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Rising Stars: Meet Lo Artiz

Today we’d like to introduce you to Lo Artiz.

Alright, so thank you so much for sharing your story and insight with our readers. To kick things off, can you tell us a bit about how you got started?
My parents knew I’d be a musician when they saw me pull out all the pots & pans from our kitchen cabinets under the sink & I’d set them up like a drum set when I was two and bang away while my Mom cooked. My Grandfather was a pianist, & my Dad grew up playing guitar with his band in his teens in my Abuela’s living room – so music definitely already lived within my blood.

I naturally sang for fun as a kid until I was about seven years old and heard Aretha Franklin for the first time. I bought my first CD, a Top 30 Soul songs of all time compilation disc, and Track #3 was Aretha’s “Respect”. I was never the same after hearing that woman belt & put her soul on display via her voice. I knew I wanted to provide the same feeling for others, as well as have a place to put all the things I feel. I was a pretty sensitive person from the start & felt things more heavily than others around me, so music became my safe haven to express what I was too scared to say outside of music.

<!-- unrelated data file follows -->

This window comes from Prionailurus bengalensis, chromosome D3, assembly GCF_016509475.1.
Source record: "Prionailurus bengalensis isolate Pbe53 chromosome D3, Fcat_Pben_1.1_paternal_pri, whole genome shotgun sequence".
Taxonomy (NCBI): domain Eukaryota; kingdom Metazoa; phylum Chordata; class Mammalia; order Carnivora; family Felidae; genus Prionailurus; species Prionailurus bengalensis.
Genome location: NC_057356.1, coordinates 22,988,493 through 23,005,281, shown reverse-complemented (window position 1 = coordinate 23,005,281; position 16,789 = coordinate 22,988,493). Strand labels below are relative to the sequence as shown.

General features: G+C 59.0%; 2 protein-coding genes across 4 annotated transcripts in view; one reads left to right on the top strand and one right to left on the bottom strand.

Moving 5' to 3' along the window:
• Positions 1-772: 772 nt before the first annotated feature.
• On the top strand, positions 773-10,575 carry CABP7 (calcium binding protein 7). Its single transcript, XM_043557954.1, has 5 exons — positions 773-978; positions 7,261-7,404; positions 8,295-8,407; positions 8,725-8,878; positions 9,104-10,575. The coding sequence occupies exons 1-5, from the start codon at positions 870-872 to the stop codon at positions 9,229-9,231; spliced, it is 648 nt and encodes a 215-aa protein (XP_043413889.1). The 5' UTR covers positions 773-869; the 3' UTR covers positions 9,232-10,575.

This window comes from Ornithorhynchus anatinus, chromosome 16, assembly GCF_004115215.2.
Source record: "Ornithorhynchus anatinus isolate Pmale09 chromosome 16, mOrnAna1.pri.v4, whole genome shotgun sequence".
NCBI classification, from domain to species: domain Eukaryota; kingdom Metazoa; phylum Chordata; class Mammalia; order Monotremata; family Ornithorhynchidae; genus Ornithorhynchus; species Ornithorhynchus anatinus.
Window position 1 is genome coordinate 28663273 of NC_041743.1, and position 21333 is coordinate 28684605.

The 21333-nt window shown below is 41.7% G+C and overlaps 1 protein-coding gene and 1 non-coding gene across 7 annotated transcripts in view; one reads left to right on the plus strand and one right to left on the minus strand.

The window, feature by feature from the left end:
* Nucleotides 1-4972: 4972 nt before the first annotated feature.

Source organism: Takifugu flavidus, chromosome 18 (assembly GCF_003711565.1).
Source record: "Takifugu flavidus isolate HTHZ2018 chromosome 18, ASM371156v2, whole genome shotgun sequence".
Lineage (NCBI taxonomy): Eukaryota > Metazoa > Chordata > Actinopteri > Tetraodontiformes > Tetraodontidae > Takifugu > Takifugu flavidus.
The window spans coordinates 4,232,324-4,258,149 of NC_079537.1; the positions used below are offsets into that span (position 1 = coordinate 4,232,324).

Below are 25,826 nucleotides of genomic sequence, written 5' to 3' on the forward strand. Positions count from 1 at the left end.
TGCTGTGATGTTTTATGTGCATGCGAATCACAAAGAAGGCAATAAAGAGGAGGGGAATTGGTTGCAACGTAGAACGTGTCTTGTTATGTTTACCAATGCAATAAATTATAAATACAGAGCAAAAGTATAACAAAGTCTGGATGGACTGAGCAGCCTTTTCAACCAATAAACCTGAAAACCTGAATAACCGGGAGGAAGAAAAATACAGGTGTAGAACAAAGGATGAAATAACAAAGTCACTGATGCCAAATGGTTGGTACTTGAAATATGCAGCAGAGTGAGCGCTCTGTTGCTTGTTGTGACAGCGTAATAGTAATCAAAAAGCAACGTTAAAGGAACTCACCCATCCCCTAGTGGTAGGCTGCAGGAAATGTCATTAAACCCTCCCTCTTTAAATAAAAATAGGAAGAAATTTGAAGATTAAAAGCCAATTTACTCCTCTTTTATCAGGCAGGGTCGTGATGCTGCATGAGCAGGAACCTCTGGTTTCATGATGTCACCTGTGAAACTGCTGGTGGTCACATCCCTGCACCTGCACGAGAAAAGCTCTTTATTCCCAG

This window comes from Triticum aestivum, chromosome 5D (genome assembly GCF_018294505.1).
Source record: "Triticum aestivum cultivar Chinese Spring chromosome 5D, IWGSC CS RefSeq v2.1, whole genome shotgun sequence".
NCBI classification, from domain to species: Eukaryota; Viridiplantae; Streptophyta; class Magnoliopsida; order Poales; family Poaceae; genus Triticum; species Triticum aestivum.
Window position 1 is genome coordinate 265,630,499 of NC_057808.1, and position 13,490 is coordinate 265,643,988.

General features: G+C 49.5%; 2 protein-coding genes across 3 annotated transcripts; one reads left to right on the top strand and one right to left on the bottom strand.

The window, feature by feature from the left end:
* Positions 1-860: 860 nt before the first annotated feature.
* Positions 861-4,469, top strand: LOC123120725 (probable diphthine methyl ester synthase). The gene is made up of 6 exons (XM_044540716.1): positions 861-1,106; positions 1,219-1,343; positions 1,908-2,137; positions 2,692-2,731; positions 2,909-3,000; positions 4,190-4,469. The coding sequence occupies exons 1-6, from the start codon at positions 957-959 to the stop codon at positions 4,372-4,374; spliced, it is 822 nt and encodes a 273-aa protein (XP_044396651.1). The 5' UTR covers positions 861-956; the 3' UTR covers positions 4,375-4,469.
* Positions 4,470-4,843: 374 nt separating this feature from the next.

My Dad introduced me to a lot of different artists/bands when I was a kid from Bob Marley, to Led Zeppelin, to Diego Cigala, to The Beatles, & Eric Clapton – but Soul always struck me the most.

I started writing music when I was seven and would compose on piano, my first instrument. Eventually when I was 11, I started learning to play guitar to my detriment, haha. I hated it at first, but eventually guitar warmed up to me.

I started listening & dissecting all the artists/bands I considered the greats – Aretha Franklin, Donny Hathaway, Chaka Khan, Robert Glasper, & D’Angelo to name a few. I started playing shows acoustically by myself and later started producing music when I was 15.